In a quiet deal sealed barely a week ago, Life Fitness has sold its 17 West Coast Omni Fitness stores to Busy Body of California.
The deal effectively divides the United States into three specialty retail regions, each nearly dominated by one chain -- Busy Body in the West with 39 stores, Omni in the East with its 43 remaining stores, and the country's now largest specialty fitness retailer, The Fitness Experience in the Midwestern states with 55 stores.
Overnight, the new Busy Body stores -- 10 in Washington, six in California and one in Alaska -- began answering their phones "Busy Body Fitness," with employees reassuring callers it was the same store with the same equipment. SNEWS sources noted at least one Omni store in the Seattle, Wash., area was closed on Oct. 1 "for inventory," according to signs on the door. The deal closed Sept. 30 with the change effective Oct. 1 for an undisclosed amount called "fair" by both parties.
"It's something we've been interested in for a long time," Kenton Van Harten, Busy Body president and COO, told SNEWS. "It just made a lot of sense to everybody. They were exploring some ways to focus on the East Coast, and our goal has been to be the dominant dealer on the West Coast."
The Omni stores sold were mostly part of the former Seattle, Wash.-based, Exercise Equipment Company legacy and had always been very separated both in geography and area needs from their current Omni counterparts in Connecticut, Delaware, Massachusetts, New Hampshire, New Jersey, New York and Pennsylvania. The six Ohio Omni stores had been sold last fall to The Fitness Experience after that chain merged with Exercare.
"It was probably much easier to fight the war on a single front than on a bicoastal basis," Life Fitness President Kevin Grodzki told SNEWS, who admitted what everybody knows -- that the stores overall have not been performing as the company thought they should. In June, President Rick Griner left the company to be replaced by Chris Clawson, previously vice president of sales and marketing for the Life Fitness consumer division, who was named Omni's "general manager." At that time, Life Fitness said it would more closely integrate the retailer, making it more of a showcase for Life products and brands. Life Fitness parent Brunswick bought the chain in March 2001.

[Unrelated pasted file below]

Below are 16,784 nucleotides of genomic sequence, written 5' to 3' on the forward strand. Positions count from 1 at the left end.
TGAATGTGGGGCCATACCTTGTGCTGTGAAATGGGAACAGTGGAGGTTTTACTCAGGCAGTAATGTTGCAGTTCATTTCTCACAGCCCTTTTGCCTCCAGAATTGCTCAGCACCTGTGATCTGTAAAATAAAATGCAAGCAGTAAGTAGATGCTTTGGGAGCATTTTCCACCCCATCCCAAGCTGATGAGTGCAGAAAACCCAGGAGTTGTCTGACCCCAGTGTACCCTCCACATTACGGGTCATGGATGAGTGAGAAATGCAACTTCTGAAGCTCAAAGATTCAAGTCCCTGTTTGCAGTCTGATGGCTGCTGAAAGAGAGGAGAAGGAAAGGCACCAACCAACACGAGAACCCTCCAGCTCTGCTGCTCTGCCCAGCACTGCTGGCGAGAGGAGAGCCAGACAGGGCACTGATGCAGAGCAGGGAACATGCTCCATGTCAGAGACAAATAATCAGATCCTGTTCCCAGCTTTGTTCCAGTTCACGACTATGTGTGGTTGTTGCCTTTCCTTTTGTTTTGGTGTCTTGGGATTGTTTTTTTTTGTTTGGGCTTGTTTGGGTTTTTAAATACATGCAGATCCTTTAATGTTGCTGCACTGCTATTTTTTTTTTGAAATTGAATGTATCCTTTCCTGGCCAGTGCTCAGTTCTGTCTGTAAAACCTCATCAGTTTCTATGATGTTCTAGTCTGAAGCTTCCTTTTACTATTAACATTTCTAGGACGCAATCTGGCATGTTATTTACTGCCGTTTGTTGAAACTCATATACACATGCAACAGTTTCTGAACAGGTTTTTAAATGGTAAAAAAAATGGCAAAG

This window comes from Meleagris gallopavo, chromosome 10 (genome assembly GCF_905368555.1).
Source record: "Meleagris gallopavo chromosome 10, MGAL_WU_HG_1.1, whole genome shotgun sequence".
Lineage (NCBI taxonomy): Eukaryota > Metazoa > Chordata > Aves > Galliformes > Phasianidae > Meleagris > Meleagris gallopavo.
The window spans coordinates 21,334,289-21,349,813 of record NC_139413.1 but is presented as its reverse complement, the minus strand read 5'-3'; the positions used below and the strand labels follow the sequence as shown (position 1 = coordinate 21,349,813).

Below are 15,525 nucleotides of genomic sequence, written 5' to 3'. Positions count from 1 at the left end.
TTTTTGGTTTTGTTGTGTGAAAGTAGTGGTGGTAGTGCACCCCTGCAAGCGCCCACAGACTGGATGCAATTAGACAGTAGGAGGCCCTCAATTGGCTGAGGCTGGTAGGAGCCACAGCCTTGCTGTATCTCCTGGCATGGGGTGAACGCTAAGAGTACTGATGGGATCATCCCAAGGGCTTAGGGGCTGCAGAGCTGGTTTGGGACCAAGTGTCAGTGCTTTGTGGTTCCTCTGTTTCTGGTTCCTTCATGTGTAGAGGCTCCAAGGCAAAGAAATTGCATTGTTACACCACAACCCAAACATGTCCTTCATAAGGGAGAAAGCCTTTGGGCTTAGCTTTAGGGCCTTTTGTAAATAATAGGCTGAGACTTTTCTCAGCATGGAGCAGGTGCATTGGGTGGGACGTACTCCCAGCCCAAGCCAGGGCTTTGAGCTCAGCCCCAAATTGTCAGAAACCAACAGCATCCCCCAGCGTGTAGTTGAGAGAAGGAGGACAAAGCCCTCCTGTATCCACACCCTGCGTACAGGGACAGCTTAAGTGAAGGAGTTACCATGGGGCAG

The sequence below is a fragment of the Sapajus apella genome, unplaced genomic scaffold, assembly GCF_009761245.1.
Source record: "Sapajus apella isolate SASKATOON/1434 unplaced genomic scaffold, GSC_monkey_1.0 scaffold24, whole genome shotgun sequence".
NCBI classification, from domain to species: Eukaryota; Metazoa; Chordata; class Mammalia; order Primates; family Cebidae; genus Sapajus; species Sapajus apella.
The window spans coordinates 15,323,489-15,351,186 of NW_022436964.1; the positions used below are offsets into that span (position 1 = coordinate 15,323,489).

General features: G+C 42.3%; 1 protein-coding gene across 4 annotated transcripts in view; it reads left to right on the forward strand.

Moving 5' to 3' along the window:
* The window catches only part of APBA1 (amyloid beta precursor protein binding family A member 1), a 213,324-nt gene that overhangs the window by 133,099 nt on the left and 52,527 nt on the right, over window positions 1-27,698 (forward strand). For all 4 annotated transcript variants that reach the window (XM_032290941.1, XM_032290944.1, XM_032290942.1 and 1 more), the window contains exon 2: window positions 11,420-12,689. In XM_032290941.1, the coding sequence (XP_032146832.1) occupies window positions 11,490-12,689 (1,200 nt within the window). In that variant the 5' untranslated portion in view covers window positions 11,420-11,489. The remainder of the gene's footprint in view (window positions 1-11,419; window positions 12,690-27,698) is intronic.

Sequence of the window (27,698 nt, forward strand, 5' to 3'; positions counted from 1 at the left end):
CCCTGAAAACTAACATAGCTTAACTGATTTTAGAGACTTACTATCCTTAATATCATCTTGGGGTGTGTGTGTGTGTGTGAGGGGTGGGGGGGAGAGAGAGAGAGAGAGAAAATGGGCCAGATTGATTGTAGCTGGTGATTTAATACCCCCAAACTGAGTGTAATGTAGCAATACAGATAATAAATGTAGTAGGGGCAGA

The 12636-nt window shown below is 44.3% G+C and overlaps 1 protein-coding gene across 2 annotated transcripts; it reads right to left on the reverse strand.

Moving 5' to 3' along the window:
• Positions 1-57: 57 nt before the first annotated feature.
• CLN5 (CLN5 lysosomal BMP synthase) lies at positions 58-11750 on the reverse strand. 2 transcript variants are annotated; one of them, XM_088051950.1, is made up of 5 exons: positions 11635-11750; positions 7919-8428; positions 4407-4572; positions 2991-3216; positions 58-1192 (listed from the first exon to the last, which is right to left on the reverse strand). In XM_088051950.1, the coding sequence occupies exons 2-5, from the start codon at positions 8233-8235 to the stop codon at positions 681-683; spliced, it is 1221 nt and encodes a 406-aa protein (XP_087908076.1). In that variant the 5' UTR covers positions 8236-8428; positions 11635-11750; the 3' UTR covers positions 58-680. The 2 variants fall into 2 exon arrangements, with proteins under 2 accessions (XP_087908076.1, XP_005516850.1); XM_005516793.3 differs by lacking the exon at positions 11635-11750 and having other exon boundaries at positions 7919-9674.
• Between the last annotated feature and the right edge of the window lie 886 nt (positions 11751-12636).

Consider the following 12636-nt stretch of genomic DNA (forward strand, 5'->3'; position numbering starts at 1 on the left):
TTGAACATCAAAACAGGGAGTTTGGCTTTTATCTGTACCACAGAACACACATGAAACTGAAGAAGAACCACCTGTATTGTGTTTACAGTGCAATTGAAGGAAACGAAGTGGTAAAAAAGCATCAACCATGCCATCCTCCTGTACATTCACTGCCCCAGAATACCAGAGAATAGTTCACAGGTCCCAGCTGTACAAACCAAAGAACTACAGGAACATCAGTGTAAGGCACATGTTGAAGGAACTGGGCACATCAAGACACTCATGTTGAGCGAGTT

Grodzki said that Life Fitness now can move ahead with improvement programs with a focus on one region and stressed it does not have a for-sale sign up on any of the other stores: "We're standing by those left." He added that if an operator that "meets our criteria" approached the company, they'd talk, but he sees none at this time.
One interesting result is that the new Northern California Busy Body stores will be the only ones in the country to carry both Life Fitness AND Precor. At this time, the selection of other brands will not change, both Van Harten and Grodzki said. Grodzki said, however, that the agreement signed required the stores sold keep Life Fitness in their lines for "a long long time."
Busy Body, based in Southern California, adds the Omni stores in three states to its stores in Arizona, Colorado and Southern California. The company, Fitness Holdings International with Brian McDermott as chairman of the board and CEO, purchased 16 of the former Busy Body stores in the former chain's 2001 bankruptcy -- as well as the rights to the name in the Western region -- then closed two and added seven stores. Its 39th store will open in Denver the first of November. Van Harten said the company plans to not spread itself too thin and to remain in the west.
"We want to make sure we are doing a world-class job on the West Coast," he added.
SNEWS View: OK, so everybody knew that Brunswick and Life Fitness weren't all too happy with the way Omni was going, and a sale is not a complete surprise. But this sale is interesting in the way it creates three geographically dominant chains -- not to imply with that statement that small local or sub-regional chains and independents are not doing a good or even great job. They are. Including players such as Fitness Resource in the southeastern states and the smattering of locally owned mom-and-pops. But this dominating trio with 137 stores will make it all that much harder for a small shop to get the brands it needs or wants to best attract customers, and could make opening a new shop pretty difficult indeed. But the regional division also makes a heck of a lot of sense -- tastes, needs, expectations and even weather differ pretty drastically from west to Midwest to east, and each chain can now keep the closest eye on its own area to best satisfy the customers there.